Research Article: Cataract significantly influences quantitative measurements on swept-source optical coherence tomography angiography imaging

Date Published: October 2, 2018

Publisher: Public Library of Science

Author(s): Siqing Yu, Beatrice E. Frueh, Dagmar Steinmair, Andreas Ebneter, Sebastian Wolf, Martin S. Zinkernagel, Marion R. Munk, Demetrios G. Vavvas.


To analyze retinal blood flow before and after cataract surgery using swept-source optical coherence tomography angiography (SS-OCTA).

Prospective observational study. Consecutive patients were recruited and scanned using SS-OCTA before and after cataract surgery. Laser flare photometry were performed post-surgery. Perfusion and vessel density of superficial (SCP) and deep capillary plexuses (DCP) of the 3 × 3 mm images as well as foveal avascular zone (FAZ) measurements were assessed. Vessel continuity, vessel visibility and presence of artefacts were evaluated by two blinded graders using a predefined grading protocol.

Thirteen eyes of 12 patients met the inclusion criteria. There was a significant increase of perfusion and vessel densities in both the SCP and the DCP after cataract surgery within the 3 × 3 mm images. Significantly better distinguishability of FAZ border was observed postoperatively in both SCP and DCP, however, FAZ area and perimeter measurements did not significantly change after cataract surgery. Mean number of motion artifacts in SCP and DCP numerically decreased by 37% (P = .089) and 42% (P = .080).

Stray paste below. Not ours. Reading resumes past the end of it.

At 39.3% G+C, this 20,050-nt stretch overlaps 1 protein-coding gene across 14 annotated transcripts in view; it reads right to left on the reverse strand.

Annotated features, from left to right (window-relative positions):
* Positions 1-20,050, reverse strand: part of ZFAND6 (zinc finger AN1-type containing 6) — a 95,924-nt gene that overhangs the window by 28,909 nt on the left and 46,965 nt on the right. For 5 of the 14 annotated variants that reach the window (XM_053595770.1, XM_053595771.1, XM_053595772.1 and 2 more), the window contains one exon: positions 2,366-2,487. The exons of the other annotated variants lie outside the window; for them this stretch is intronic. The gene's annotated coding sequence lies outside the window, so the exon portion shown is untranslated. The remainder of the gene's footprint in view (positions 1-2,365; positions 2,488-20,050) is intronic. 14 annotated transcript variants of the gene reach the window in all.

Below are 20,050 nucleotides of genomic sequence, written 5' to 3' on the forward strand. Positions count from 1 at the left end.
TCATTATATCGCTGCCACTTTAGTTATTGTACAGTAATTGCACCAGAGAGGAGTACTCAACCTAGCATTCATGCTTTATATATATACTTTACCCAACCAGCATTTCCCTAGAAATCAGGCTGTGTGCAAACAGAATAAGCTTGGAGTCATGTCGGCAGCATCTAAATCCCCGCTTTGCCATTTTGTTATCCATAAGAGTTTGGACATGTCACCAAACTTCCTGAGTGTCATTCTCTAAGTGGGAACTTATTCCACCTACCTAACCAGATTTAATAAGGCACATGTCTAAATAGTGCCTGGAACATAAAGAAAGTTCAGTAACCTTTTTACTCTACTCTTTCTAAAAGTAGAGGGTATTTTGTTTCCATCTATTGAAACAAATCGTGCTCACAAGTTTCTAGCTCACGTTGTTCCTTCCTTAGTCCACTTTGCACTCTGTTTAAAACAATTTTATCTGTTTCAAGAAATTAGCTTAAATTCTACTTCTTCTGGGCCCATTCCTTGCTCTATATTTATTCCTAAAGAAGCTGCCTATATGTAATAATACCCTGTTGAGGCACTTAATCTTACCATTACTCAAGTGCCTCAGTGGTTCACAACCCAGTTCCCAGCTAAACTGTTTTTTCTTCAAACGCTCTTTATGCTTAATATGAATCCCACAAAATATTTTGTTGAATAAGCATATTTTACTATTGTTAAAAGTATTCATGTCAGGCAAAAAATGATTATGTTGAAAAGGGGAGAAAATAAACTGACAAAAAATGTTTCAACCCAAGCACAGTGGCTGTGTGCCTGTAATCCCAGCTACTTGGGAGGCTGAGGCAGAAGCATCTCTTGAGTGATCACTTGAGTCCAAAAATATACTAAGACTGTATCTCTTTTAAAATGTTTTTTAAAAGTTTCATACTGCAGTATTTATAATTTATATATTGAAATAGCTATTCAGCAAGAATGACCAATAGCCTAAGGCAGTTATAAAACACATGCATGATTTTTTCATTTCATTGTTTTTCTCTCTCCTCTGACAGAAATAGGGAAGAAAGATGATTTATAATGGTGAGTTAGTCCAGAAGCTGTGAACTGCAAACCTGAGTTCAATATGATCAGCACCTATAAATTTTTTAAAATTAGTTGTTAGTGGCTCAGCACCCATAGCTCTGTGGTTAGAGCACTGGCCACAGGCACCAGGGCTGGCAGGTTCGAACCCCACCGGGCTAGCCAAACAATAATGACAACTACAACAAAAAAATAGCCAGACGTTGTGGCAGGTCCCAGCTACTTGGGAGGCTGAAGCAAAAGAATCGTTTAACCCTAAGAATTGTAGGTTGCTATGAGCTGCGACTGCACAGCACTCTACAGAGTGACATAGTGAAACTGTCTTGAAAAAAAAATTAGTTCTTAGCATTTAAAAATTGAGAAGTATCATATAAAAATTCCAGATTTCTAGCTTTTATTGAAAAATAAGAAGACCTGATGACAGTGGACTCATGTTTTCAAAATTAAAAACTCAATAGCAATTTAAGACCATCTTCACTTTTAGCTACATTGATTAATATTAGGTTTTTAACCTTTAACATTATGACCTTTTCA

Lens opacities have a significant influence on retinal blood flow measurements in SS-OCTA and should be considered in quantitative vessel analysis. Inflammation may also impact the assessment of density parameters. FAZ measurements seems to be the most robust parameters in terms of media opacity.

Partial Text

Optical coherence tomography angiography (OCTA) is the latest imaging modality that can be used to image the microvasculature of retina and choroid without dye injection. Instead of staining vasculature as fluorescein angiography (FA), OCTA is based on the concept of “motion contrast”. It visualizes blood flow by detecting dynamic structures among other static tissues such as the neurosensory retina. Thus, with its features of non-invasiveness, repeatability, OCTA rapidly gained widespread usage in the investigation, evaluation and monitoring of retinal and choroidal vascular diseases.[1–3]

Many studies showed that OCTA can be used to ocular pathology monitoring as it is easy to use, has short acquisition times and is noninvasive. However, it is still limited in detecting certain anatomical features, such as microaneurysms, vessel loops, leakage, and some vessel segments.[10,16] This prospective study is the first to illustrate that cataract can significantly influence quantitative vasculature measurements even in high quality images using SS-OCTA.




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